That includes Collison, who could be back in the starting lineup as early as Tuesday's game in Philadelphia. Although pain-free for the first time all season, he might not regain his normal minutes load of 30 minutes the rest of the season.

"We have a 10-man rotation," he said. "Guys are going to have to accept it. It's not a team where guys are going to get 40 minutes every night, with the exception of Vic. Everybody else is going to split time. It's not necessarily a bad thing, it's going to give us more depth going into the playoffs."

That could prove to be one of the Pacers' major assets, for as long as their injury report can remain vacant. Plenty of other teams in the league would take it. Toronto, which leads the East, is for now without OG Anunoby and Delon Wright. Boston is without Gordon Hayward and Jaylen Brown. Cleveland is without Kevin Love and Tristan Thompson. Washington is without John Wall.

Most other teams would take the Pacers' depth, too. The second unit, once Joseph returns to it, will consist of five players with extensive starting experience. Stephenson, Glenn Robinson III, Trevor Booker and Domantas Sabonis fill it out. Even the third unit includes capable players in Al Jefferson, Joe Young and TJ Leaf, all of whom have made significant contributions at various points this season.

"Coming in with the second unit, our job is to take care of what the first unit was doing, or (play) even better," Stephenson said. "With all our guys healthy, we feel unstoppable."

Stephenson in fact, claims the second unit outperforms the starters in practice.

"We always kill them," he said. "Ask the coaches."

Why does that happen?

"We're better than them," Stephenson said, smiling.

Shooting For Record Books

Collison is tantalizing close to becoming a member of the exclusive and esteemed 50-40-90 club. But he'd rather not talk about it.

The club includes players who have shot 50 percent from the field, 40 percent from the 3-point line and 90 percent from the free throw line over the course of an NBA season. It's been accomplished just 11 times in league history, by seven players: Larry Bird, Mark Price, Reggie Miller, Steve Nash, Dirk Nowitzki, Kevin Durant and Steph Curry. Miller, the only Pacer on the list, did it in the 1993-94 season.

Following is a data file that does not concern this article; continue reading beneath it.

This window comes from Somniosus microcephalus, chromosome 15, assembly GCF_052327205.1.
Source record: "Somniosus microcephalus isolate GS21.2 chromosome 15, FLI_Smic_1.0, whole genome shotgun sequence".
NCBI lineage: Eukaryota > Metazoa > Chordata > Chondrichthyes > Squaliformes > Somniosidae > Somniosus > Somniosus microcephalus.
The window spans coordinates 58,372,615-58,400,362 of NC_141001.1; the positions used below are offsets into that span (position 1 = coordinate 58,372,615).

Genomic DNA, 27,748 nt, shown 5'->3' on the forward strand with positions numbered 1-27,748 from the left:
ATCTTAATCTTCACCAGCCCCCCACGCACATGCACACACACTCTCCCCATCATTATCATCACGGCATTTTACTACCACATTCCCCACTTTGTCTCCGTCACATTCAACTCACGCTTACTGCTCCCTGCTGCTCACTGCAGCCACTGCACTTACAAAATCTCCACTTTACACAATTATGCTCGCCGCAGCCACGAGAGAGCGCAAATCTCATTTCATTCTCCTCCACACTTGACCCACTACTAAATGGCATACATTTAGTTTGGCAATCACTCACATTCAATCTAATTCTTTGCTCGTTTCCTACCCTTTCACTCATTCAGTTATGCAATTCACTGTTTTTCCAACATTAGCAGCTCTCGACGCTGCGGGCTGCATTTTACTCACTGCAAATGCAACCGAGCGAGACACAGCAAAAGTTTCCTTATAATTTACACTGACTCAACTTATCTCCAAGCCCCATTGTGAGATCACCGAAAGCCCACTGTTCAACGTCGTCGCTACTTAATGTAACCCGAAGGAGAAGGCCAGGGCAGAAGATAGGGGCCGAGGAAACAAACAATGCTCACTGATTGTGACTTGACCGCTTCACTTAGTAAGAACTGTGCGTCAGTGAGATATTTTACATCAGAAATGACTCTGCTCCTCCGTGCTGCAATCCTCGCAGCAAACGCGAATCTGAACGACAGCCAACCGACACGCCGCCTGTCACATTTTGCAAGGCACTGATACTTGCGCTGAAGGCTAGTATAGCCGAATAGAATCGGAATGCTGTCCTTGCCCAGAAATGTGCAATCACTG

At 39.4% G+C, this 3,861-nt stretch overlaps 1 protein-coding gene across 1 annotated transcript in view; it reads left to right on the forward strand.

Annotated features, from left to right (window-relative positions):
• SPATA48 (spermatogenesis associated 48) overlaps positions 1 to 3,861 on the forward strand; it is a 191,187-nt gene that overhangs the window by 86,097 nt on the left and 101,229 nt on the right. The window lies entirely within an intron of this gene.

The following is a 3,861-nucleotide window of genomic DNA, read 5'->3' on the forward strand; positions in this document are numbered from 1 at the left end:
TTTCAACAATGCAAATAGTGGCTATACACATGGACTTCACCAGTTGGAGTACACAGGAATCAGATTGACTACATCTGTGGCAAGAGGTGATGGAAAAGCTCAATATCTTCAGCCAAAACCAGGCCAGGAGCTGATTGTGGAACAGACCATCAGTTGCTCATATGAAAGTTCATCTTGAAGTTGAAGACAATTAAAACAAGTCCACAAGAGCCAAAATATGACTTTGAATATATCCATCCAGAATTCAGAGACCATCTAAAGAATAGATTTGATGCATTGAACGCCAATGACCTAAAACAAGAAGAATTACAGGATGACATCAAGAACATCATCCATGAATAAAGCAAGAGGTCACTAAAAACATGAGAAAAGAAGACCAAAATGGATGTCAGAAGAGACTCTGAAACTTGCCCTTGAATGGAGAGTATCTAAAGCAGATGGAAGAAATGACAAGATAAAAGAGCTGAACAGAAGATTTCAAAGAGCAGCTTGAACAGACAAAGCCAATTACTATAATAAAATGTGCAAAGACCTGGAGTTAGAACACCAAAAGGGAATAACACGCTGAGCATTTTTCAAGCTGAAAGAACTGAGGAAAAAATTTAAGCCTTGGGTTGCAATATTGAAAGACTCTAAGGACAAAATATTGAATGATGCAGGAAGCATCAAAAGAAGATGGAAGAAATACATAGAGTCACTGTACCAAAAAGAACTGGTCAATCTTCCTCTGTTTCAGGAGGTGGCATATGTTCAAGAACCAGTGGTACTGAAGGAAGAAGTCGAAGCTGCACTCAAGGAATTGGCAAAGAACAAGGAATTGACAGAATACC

Collison is shooting .499 from the field, .439 from the 3-point line and .890 from the foul line. The free throw percentage might be the most difficult to obtain. At this point he'll need to hit his next 12 attempts to get to 90 percent without rounding up.

It's not a favored topic of conversation for him.

"I'm really trying to forget about that," he said. "It's difficult. I don't think you can do it.

"Seems like everywhere you go that's something they mention, or people text me about it. I do not want to think about it. I just want to go out there and play my game. if it happens it happens. If it doesn't, so what? I think the team success is definitely more impressive to me."


Have a question for Mark? Want it to be on Pacers.com? Email him at askmontieth@gmail.com and you could be featured in his next mailbag.

Mark Montieth's book, "Reborn: The Pacers and the Return of Pro Basketball to Indianapolis," covers the formation and early seasons of the franchise. It is available at retail outlets throughout Indiana and online at sources such as Amazon and Barnes & Noble.

Note: The contents of this page have not been reviewed or endorsed by the Indiana Pacers. All opinions expressed by Mark Montieth are solely his own and do not reflect the opinions of the Indiana Pacers, their partners, or sponsors.